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Kentucky judge mulls grand juror’s request to speak publicly in Breonna Taylor case

kentucky-judge-mulls-grand-juror’s-request-to-speak-publicly-in-breonna-taylor-case

Kuzma/iStockBy KARMA ALLEN and SABINA GHEBREMEDHIN, ABC News

(LOUISVILLE, Ky.) — A Kentucky judge weighed arguments in court on Thursday, considering a motion to dismiss a juror’s request to speak publicly about the grand jury proceedings in the Breonna Taylor case.

The three-hour hearing ended just before 3 p.m. without a ruling. It is unclear when the judge will issue a decision.

Kentucky Attorney General Daniel Cameron filed a motion Wednesday asking the court to dismiss the anonymous grand juror’s request, saying it could set a dangerous precedent for courtroom privacy going forward.

“As I’ve stated prior, I have no concerns with a grand juror sharing their thoughts or opinions about me and my office’s involvement in the matter involving the death of Ms. Breonna Taylor,” Cameron said in a statement announcing the motion. “However, I have concerns with a grand juror seeking to make anonymous and unlimited disclosures about the grand jury proceedings.”

He said the proceedings should be kept private in an effort to protect the anonymity and safety of those involved.

“The grand jury process is secretive for a reason: to protect the safety and anonymity of all the grand jurors, witnesses, and innocent persons involved in the proceedings,” Cameron said. “Allowing this disclosure would irreversibly alter Kentucky’s legal system by making it difficult for prosecutors and the public to have confidence in the secrecy of the grand jury process going forward.”

The grand juror, who accused Cameron of using the jurors as a shield to deflect accountability, also asked that the grand jury proceedings be considered a moot point and debated in court.

“We want a chance to respond so issues can be appropriately addressed,” Kentucky Assistant Attorney General Victor Maddox said in a statement Monday.

Kevin Glogower, an attorney representing the anonymous grand juror, said he filed the motion last Monday over concerns about accountability, public trust and transparency.

“The grand juror we represent felt compelled to take some sort of an action based upon the indictment rendered and the subsequent press conference from the AG’s office about out how everything played out,” Glogower said at a press conference last week. “But before our client can discuss these things freely, they needed to know the rights and duties as deemed by the court.”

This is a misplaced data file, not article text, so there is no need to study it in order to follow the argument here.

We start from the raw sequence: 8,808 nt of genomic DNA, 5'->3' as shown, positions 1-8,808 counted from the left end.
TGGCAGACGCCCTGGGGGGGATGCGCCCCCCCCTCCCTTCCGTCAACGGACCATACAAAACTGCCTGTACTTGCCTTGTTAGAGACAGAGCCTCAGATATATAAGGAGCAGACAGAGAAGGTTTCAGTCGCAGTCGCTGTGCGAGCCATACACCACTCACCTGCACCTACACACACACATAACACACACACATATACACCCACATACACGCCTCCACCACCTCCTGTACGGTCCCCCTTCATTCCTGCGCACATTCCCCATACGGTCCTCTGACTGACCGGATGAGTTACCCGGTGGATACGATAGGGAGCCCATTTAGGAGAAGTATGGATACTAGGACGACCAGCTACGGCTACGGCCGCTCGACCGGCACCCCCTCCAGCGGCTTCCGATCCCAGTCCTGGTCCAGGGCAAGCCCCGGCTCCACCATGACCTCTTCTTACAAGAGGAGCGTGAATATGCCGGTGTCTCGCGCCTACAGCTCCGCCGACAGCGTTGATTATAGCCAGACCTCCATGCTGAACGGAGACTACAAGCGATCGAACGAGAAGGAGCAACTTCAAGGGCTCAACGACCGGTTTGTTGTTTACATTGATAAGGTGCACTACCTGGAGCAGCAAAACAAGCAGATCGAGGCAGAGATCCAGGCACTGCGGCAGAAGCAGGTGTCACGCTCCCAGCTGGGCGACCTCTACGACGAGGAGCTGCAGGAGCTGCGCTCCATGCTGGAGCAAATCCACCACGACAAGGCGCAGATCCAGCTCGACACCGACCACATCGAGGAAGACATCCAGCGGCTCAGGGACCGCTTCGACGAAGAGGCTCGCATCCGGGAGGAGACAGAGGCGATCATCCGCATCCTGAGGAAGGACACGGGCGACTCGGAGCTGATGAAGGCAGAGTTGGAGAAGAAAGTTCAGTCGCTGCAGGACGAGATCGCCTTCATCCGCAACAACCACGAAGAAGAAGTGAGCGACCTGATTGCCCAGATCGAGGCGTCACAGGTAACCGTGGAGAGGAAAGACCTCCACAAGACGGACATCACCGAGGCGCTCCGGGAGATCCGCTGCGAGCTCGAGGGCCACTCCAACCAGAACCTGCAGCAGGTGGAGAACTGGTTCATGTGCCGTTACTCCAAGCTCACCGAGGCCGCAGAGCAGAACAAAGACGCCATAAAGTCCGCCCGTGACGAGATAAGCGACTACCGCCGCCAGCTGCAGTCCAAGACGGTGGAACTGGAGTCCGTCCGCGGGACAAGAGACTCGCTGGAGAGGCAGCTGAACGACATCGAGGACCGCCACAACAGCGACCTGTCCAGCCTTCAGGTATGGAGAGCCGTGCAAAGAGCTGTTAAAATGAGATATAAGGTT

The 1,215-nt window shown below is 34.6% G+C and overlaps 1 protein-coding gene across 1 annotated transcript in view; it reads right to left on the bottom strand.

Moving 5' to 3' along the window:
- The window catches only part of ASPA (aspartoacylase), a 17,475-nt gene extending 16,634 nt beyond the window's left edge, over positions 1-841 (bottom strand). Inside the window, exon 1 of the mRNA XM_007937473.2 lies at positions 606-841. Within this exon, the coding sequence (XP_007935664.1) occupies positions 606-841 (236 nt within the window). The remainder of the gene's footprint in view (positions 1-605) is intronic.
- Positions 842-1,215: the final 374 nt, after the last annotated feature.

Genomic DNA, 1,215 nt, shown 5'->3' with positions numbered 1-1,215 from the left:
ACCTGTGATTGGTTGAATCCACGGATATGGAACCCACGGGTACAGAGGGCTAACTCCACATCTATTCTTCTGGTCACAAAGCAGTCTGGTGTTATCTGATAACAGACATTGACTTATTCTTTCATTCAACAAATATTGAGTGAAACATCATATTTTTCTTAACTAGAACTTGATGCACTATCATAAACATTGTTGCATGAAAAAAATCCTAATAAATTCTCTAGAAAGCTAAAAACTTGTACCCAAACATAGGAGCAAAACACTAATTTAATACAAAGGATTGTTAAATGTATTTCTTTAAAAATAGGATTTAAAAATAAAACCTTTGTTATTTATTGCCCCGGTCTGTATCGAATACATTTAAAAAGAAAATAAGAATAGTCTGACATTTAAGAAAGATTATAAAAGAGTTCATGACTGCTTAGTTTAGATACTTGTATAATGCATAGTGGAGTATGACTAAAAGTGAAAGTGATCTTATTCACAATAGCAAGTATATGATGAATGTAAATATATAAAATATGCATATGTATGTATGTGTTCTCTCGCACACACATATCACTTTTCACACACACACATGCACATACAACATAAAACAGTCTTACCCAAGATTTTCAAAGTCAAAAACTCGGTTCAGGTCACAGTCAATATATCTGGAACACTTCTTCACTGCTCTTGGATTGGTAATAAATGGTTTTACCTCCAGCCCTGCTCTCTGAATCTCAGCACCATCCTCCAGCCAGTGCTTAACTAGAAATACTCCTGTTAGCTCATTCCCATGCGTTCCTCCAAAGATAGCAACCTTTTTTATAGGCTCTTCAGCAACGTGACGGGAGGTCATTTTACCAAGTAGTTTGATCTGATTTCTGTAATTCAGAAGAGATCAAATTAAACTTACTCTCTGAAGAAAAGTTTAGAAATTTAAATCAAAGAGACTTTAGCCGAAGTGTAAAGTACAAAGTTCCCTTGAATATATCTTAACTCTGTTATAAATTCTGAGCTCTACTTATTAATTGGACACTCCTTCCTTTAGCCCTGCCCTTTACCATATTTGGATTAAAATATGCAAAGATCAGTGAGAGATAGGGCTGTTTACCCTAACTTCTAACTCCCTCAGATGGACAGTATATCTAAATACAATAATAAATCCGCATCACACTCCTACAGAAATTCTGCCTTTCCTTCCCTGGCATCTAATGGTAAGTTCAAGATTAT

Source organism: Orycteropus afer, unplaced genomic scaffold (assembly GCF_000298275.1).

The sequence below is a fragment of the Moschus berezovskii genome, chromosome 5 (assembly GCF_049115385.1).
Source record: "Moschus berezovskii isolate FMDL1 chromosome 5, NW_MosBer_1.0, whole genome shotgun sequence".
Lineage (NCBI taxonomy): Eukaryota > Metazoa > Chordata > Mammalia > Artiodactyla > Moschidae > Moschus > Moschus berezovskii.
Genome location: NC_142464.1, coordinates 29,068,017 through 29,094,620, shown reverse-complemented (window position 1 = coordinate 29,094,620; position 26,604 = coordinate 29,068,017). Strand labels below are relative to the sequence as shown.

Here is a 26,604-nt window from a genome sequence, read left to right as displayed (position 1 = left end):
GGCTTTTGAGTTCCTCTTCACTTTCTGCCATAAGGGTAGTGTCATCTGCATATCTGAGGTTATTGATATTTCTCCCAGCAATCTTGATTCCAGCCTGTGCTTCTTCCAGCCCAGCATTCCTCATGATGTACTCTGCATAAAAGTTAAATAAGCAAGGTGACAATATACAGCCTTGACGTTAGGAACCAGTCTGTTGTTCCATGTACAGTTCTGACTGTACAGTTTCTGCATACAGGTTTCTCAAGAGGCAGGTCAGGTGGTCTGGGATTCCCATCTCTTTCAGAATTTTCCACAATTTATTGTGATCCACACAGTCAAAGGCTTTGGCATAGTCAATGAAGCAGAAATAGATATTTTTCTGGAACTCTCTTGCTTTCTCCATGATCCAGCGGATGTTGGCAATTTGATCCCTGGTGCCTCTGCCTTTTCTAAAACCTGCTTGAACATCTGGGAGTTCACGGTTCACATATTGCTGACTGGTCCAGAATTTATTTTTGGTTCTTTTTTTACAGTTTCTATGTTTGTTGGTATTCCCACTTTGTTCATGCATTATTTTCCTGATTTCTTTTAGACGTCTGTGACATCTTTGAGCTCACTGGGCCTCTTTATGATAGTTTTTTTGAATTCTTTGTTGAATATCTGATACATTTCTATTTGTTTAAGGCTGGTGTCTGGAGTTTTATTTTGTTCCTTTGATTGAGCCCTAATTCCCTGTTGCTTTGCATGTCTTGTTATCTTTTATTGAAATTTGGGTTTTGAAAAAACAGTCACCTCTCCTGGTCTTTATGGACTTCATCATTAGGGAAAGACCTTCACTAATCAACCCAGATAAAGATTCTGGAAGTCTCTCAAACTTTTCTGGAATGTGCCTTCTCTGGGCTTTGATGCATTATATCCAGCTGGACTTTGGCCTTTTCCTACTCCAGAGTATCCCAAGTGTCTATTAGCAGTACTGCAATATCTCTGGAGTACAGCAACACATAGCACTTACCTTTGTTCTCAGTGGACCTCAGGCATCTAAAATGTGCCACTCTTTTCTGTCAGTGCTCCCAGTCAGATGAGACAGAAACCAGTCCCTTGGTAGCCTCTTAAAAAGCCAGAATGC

The court hearing came just days after the attorney general’s office released some 20 hours of recordings from the three-day grand jury deliberations in compliance with a judge’s order.

Cameron said he was “confident” the recordings would show his office presented a thorough case.

“I’m confident that once the public listens to the recordings, they will see that our team presented a thorough case to the Jefferson County Grand Jury,” he said in a statement Friday. “Our presentation followed the facts and the evidence, and the grand jury was given a complete picture of the events surrounding Ms. Taylor’s death on March 13.”

“While it is unusual for a court to require the release of the recordings from Grand Jury proceedings, we complied with the order, rather than challenging it, so that the full truth can be heard,” he added.

Former Louisville Metro Police Department Officer Brett Hankison is facing three counts of wanton endangerment, but neither he nor the two other officers involved in the shooting were charged in connection with Taylor’s death.

Taylor, 26, was shot and killed by Louisville police officers after they executed a no-knock entry that had been approved “due to the nature of how … drug traffickers operate,” according to the arrest warrant obtained by ABC News. The officers were investigating a suspected drug operation linked to Taylor’s ex-boyfriend. No drugs were found in the apartment.

Taylor and her boyfriend, Kenneth Walker, got out of bed around midnight when they heard a commotion outside; after a short exchange with police, Walker says he fired his gun in self-defense, saying he thought the home was being broken into, according to police.

The plainclothes officers returned gunfire, firing several shots and fatally hitting Taylor, police said.

The charges against Hankison, who fired 10 shots into Taylor’s apartment, stem from the errant bullets that penetrated a wall of the residence and entered a neighboring apartment occupied by a child, a man and a pregnant woman, Cameron said at a news conference following the grand jury’s announcement.

Attorneys for Hankison and Walker had advocated for the release of the grand jury transcript and evidence connected to the case. Walker’s civil lawyers filed a successful motion over the weekend to have the evidence collected by LMPD’s Professional Integrity Unit released to the public.

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